GOP insists that insane funding plan be even crazier

Republicans want to hold nation's finances hostage for a bag of GOP goodies. A key faction says that's not enough

Published September 27, 2013 12:30PM (EDT)

Eric Cantor, Paul Ryan, Ted Cruz                                      (AP/Steven Senne/Reuters/Yuri Gripas/AP/J. Scott Applewhite)
Eric Cantor, Paul Ryan, Ted Cruz (AP/Steven Senne/Reuters/Yuri Gripas/AP/J. Scott Applewhite)

The House Republican position is that the debt ceiling -- a threat to wreak economic havoc -- is a legitimate bargaining chip in budget negotiations.

Party leaders at least understand that the debt ceiling must and will be increased, but hope to use the threat of defaulting on the national debt to extract some relatively modest concessions, if possible.

But some number of House Republicans -- it's unclear how many, but probably around 40 -- don't see it that way. They believe the debt limit -- a statutory anomaly that should be abolished -- should serve as a sort of tie-breaker in divided government that allows the legislature, or even one branch of it, to turn the presidency into an office of nominal leadership. To turn the president into a figurehead who has no choice but to accede to the legislative wishes of the party he or she defeated in the general election.

Why am I so confident they actually believe this?

Because they took a look at the outrageous list of demands the GOP leadership attached to the party's debt limit increase proposal and said, "not good enough."

Late Thursday afternoon, House GOP leaders acknowledged that their debt limit bill, which they haven't even released yet, lacks the votes to pass. “We still have some challenges,” said Rep. Tom Cole R-Okla, a deputy whip and a John Boehner ally, according to The Hill. “We’ve got an awful lot of support, but clearly at this point we don’t have a final product that’s attracting the number that we need. Hopefully that’ll change, and I think it could.”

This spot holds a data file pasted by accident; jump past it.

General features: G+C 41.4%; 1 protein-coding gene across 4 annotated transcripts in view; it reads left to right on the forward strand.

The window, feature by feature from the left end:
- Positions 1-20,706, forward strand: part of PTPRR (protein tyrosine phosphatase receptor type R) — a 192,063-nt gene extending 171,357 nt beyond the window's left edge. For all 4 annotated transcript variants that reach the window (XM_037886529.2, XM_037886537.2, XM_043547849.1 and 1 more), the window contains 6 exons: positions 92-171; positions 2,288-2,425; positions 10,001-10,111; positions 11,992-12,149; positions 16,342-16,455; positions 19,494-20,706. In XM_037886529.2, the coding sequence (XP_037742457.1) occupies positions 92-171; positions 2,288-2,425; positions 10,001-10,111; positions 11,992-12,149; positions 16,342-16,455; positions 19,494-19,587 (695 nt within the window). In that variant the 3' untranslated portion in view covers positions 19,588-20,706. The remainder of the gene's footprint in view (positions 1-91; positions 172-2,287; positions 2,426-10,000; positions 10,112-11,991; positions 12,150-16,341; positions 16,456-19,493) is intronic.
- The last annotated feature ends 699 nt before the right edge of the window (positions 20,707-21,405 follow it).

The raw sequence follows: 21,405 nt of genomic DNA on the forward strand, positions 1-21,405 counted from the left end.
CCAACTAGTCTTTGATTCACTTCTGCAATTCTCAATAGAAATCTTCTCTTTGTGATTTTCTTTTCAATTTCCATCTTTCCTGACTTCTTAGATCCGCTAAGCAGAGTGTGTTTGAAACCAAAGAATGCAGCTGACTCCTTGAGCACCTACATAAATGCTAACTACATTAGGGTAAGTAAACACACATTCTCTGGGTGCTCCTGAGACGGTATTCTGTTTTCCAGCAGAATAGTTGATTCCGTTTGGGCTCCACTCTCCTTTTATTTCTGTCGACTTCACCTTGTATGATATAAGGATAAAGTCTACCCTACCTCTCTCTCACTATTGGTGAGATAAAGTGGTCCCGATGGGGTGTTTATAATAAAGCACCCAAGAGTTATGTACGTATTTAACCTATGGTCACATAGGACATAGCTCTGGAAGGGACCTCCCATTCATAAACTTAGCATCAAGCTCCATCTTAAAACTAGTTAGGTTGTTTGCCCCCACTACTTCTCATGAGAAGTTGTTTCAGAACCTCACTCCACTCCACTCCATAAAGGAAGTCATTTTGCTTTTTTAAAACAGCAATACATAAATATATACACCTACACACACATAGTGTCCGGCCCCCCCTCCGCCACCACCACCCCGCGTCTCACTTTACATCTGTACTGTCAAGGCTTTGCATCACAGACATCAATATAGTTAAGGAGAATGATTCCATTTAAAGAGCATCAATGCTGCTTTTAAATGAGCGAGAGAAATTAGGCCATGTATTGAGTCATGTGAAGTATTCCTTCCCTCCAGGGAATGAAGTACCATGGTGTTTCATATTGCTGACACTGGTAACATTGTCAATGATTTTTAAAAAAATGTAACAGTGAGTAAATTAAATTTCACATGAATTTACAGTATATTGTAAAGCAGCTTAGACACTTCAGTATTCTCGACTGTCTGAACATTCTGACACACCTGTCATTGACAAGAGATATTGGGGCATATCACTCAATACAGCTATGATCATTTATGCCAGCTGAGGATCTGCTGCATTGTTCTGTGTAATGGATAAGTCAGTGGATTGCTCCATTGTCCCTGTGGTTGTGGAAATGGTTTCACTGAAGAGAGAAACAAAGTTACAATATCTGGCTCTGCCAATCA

The House proposal (at least as originally conceived) is a grab bag of GOP goodies, most of which were bullet points in Mitt Romney's presidential campaign platform. But it lacks the most controversial elements of the GOP agenda -- Medicare privatization, Medicaid devolution -- and as such doesn't cut enough spending for some of the most hardline conservatives in the House Republican conference. It also doesn't include any abortion restrictions.

As such, Boehner and his leadership team can't whip up 217 Republicans (the current threshold for passage) to back it, and since zero Democrats will support their crazy plan, it's dead. At least as currently written.

Now I obviously think this whole approach is nuts. But at least in its current form you can construe the plan as a weird starting point from which Republicans will ultimately begin dialing back demands and, in the end, come up empty handed, or at most with minor concessions, in exchange for increasing the debt limit.

But for those 20, 40, 60, however many Republicans, this isn't how the debt limit should be wielded. The demand should be the totality of the party platform, with no room for negotiation. Or at the very least the party shouldn't signal willingness to negotiate by leaving major priorities off the table at the outset.

When your House majority is 233 members, 20 is enough to threaten your Speakership. As such, instead of telling the hardliners to take a hike, GOP leaders are going to negotiate with them, in the hope of altering the debt limit plan in a way that achieves a Republican-only majority for passage. As loudly as they're insisting that President Obama should negotiate with him, they don't have a workable position of their own from which to negotiate. They could quite easily if they were willing to work with Democrats. But John Boehner isn't ready to lead yet.

Does that mean we're doomed to default on the debt? I don't think so. Boehner might not be ready to lead, but he's also not ready to destroy the economy. The middle way between those two seemingly incompatible "priorities" is to "fight" to the bitter end, but accede to reality at the last possible minute.

That's what he's doing right now in the ongoing effort to fund the government, which is set to shut down at the end of Monday. It's a performance he'll likely repeat over the next three weeks ahead of the debt limit deadline. Unless he can't appease the hardliners enough to pass a crazy GOP debt limit bill. In that case, he'll have to go hat in hand to Democrats for help directly -- a recognition that he doesn't even have the semblance of a governing majority, and that his hardliners are more or less done with him.

Maybe then he'll accept reality and pick the "leadership" option.

By Brian Beutler

Brian Beutler is Salon's political writer. Email him at and follow him on Twitter at @brianbeutler.

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